At a technology event in Las Vegas, a software firm Synamedia unveiled their Orwellian AI system which has been created to track down any account that has been sharing login information with another.
The software works by analyzing geolocation data to determine which accounts are logged in at any one time and from where. By doing so they can see who is sharing their credentials and where. It can even decipher your location type like your home, work or if you are accessing from a hotel or vacation location.
Netflix has said to be losing money with credentials being shared with multiple users who are just using other’s accounts and the amount lost is getting hard to ignore. According to a recent research study from Hill and Magid, 35 percent of millennials share passwords for streaming services. That’s compared with 19 percent of Generation X subscribers and 13 percent of Baby Boomers. Take those password-sharing rates, the tens of millions of paying subscribers for various services and the monthly subscription cost of a service like Netflix, and that can add up to hundreds of millions of dollars in potential revenue that streaming companies aren’t booking.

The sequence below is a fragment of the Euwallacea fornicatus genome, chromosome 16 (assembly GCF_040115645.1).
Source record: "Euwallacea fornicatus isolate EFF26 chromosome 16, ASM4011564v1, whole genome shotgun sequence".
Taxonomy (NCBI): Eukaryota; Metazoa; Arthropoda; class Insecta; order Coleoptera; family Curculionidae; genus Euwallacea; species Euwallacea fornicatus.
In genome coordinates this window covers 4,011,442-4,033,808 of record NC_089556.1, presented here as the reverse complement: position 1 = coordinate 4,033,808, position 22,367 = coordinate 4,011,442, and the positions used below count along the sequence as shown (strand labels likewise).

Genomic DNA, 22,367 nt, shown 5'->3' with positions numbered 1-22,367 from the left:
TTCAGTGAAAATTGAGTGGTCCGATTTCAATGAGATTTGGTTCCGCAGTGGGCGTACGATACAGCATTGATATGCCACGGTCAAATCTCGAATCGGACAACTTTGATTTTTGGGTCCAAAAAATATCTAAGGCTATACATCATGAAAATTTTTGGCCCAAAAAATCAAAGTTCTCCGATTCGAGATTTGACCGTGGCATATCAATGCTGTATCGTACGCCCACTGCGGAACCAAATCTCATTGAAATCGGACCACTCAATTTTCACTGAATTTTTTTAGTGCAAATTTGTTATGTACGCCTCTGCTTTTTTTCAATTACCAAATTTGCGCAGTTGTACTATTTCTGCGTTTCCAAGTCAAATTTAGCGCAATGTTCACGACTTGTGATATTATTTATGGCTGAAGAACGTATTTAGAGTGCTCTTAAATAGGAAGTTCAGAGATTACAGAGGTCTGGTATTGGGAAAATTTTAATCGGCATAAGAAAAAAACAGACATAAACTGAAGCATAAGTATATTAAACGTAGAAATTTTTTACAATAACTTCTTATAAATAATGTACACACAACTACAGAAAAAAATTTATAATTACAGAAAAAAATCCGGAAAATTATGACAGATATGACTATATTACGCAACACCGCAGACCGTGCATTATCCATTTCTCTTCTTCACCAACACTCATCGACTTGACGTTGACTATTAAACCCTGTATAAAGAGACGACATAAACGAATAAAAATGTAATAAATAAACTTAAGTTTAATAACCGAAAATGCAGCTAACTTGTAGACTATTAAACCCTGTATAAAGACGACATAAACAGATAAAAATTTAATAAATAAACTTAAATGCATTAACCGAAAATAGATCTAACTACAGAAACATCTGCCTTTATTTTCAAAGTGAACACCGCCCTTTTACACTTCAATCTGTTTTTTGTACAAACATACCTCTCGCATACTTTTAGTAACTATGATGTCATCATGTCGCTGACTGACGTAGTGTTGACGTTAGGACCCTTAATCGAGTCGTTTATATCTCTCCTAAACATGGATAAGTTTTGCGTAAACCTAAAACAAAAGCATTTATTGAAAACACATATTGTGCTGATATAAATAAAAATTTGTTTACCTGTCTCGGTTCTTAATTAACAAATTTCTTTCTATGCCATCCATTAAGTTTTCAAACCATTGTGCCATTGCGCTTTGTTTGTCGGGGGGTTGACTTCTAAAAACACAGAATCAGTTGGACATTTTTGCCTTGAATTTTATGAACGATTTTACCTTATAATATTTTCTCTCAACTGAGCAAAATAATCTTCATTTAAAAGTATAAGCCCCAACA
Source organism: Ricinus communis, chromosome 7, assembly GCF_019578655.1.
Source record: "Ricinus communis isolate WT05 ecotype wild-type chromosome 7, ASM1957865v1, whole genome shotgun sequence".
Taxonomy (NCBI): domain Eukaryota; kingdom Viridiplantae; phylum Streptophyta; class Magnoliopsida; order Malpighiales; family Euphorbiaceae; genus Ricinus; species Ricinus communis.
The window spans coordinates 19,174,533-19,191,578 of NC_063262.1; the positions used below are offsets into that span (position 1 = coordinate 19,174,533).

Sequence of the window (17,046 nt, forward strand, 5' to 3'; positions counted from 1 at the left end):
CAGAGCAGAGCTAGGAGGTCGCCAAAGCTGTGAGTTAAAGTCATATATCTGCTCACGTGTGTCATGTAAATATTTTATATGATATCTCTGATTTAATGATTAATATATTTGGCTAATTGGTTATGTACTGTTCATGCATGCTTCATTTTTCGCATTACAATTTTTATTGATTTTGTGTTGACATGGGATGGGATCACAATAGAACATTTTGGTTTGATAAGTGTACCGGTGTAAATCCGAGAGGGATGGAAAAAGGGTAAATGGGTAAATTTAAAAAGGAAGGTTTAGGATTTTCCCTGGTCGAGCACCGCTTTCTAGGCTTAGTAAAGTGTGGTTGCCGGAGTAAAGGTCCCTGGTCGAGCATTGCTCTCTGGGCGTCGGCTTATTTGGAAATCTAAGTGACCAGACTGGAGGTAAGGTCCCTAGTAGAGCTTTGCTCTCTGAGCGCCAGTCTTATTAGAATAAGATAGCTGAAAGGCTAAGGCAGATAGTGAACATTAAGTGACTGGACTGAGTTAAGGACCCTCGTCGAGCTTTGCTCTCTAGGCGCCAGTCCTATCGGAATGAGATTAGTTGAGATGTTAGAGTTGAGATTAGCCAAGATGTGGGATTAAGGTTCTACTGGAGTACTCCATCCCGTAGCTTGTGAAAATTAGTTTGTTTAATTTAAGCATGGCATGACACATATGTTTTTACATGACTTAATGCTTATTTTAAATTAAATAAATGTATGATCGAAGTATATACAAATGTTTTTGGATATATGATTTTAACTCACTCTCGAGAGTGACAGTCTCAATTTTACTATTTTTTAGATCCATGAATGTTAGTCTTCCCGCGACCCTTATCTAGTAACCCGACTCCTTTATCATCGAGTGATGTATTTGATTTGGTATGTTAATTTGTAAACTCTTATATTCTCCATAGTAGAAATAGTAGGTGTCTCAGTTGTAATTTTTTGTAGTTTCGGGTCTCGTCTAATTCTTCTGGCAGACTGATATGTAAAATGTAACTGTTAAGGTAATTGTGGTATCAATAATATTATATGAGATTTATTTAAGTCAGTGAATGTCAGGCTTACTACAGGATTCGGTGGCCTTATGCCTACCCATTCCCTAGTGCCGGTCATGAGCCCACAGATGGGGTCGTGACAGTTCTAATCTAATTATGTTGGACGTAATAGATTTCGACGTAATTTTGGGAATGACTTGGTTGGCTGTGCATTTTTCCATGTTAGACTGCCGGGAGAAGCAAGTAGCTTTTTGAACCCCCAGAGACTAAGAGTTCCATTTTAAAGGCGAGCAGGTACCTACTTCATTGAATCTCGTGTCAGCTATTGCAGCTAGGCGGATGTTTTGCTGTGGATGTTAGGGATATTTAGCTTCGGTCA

According to Synamedia, the AI can also detect when streaming services are used by businesses making money on streaming certain programs. For instance, bars that have viewing parties for certain shows or even some bars that will constantly stream shows like “Friends.” It’s up for discussion if these places should be charged an extra fee since it is multiple watchers and can be used to profit from drink sales or even covers for watch parties.
The service can also tell if people are sharing with friends or if they are sharing with their children, like college student using their parents accounts for example. A demographic Magid calls post-millennials, users roughly 21 and younger, report sharing passwords at a rate of 42 percent.
For those who want to continue to share and pay for the service for family members, like college students, or even close friends, you can opt-in to pay for a premium additional fee that will allow you to share service with multiple users at different locations.
According to Magid, if 4 million US households stopped borrowing passwords and signed up for their the $7.99, Netflix could stand to make as much as $390 million more a year. However, that may be an overestimate considering that Netflix may not be able to convince all it’s users to become subscribers if they aren’t able to borrow passwords and rethink how much Netflix is really worth the monthly fee and possibly choose other streaming services like Hulu or Amazon Prime Video, since many people have the Prime service anyways.